Rara Lake


Rara Lake, also known as Mahendra Tal (Lake), is the biggest and deepest freshwater lake in Nepal in Mugu District of Nepal. It lies in the territory of Rara National Park, the smallest national park of Nepal. It is one of the best trekking deastinations of Nepal. Rara Lake was declared a Ramsar site, covering 1,583 ha (6.11 sq mi) including the surrounding wetland.

Features

Rara Lake lies at an altitude of 2,990 m (9,810 ft) above sea level. It has a water surface of 10.8 km2 (4.2 sq mi), a maximum depth of 167 m (548 ft), is 5.1 km (3.2 mi) long and 2.7 km (1.7 mi) wide. It drains into the Mugu Karnali River via the Nijar River. Its water quality is characterized by high pH, conductivity and total hardness.

Climate

winter is cold whereas summer is quite pleasant. April to June is warm. Monsoon season is short, which occurs in between the months of July to October. The temperatures go low below the freezing point and heavy snowfall occur, blocking the way to the lake between the months of December to March. The average rainfall during the ten-year period 1994–2003 was 800 mm. The surface temperature of the lake was found to be 7.5 °C to 7.6 °C and was visible below 14 m to 15 m.
The best visiting time to the lake is September/October and April to May.

Flora and Fauna

Being surrounded by Rara National Park, Rara Lake has unique floral and faunal importance with rare and vulnerable species. The park was established in 1976 to preserve the beauty of the lake and protect it from sedimentation and adverse human activities. The Park flora consists of 1074 species, of which 16 are endemic to Nepal; the fauna includes 51 species of mammals and 214 species of birds.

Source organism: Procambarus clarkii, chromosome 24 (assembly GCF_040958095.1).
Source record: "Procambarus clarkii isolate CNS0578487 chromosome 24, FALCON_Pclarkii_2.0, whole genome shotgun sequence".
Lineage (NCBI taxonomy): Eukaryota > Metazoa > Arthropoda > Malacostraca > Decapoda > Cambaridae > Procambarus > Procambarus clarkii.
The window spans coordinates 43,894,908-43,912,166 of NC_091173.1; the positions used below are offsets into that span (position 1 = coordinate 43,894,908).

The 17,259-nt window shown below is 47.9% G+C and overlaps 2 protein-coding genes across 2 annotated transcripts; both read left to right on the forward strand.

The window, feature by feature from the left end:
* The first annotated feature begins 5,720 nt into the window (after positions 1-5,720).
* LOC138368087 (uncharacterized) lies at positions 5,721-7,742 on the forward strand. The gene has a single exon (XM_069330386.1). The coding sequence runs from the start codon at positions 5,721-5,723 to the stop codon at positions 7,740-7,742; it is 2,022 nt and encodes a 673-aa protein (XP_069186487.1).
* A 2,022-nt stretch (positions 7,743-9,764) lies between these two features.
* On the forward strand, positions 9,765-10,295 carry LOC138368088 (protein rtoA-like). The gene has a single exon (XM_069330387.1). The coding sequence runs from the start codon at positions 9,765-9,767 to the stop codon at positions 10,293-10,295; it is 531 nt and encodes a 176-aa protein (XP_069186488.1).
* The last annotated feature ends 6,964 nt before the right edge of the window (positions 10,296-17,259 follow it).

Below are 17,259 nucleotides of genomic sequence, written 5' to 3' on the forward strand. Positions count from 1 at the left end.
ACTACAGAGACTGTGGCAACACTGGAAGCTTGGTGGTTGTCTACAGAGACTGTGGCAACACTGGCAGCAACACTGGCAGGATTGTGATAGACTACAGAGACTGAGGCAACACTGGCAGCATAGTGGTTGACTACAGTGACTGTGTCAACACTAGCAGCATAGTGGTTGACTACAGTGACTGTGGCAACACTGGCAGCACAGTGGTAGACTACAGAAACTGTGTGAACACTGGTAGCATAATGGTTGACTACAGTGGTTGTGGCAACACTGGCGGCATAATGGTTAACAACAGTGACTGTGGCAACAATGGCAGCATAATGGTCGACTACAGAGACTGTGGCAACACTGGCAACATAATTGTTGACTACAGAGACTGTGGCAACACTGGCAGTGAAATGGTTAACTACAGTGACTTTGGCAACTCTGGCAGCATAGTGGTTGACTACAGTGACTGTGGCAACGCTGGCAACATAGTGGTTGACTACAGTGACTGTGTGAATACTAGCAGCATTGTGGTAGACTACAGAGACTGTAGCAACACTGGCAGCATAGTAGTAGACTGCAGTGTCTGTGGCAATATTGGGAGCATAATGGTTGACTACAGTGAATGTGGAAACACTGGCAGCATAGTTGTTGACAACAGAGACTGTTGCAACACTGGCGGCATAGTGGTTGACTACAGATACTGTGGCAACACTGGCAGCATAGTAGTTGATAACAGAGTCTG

The lake isthe habitat for three endemic fish species (Schizothorax macrophthalmus, S. nepalensis and S. raraensis) and one endemic frog, Rara Lake frog (Nanorana rarica). Winter visitor water birds such as gadwall (Anas strepera), mallard (Anas platyrhynchos), northern shoveler (Anas clypeata), common teal (Anas crecca), tufted duck (Aythya fuligula), common golden eye (Bucephala clangula), common merganser (Mergus merganser), common coot (Fulica atra), and solitary snipe (Gallinago solitaria) reside and rest at this lake.

Socio-Cultural Significance

Many people are engaged in agriculture, which is the main occupation of the people living around the area. People also rear goats and extract medicinal herbs and sell them for their living. Thakur society is dominant in the community. Thakur Baba’s Temple is situated in the southeast corner of the lake. Local people believe that the god Thakur shot an arrow to open the passage of the lake reducing the damage caused by flooding.

Problems

Due to over-grazing and defecation, the national park conservation officers are facing a challenge to preserve the lake. Local people are found cutting timber wood and fuel wood, which is a problem for conservation of Rara. Also during festivals visitors and local people produce a lot of wastage causing water pollution.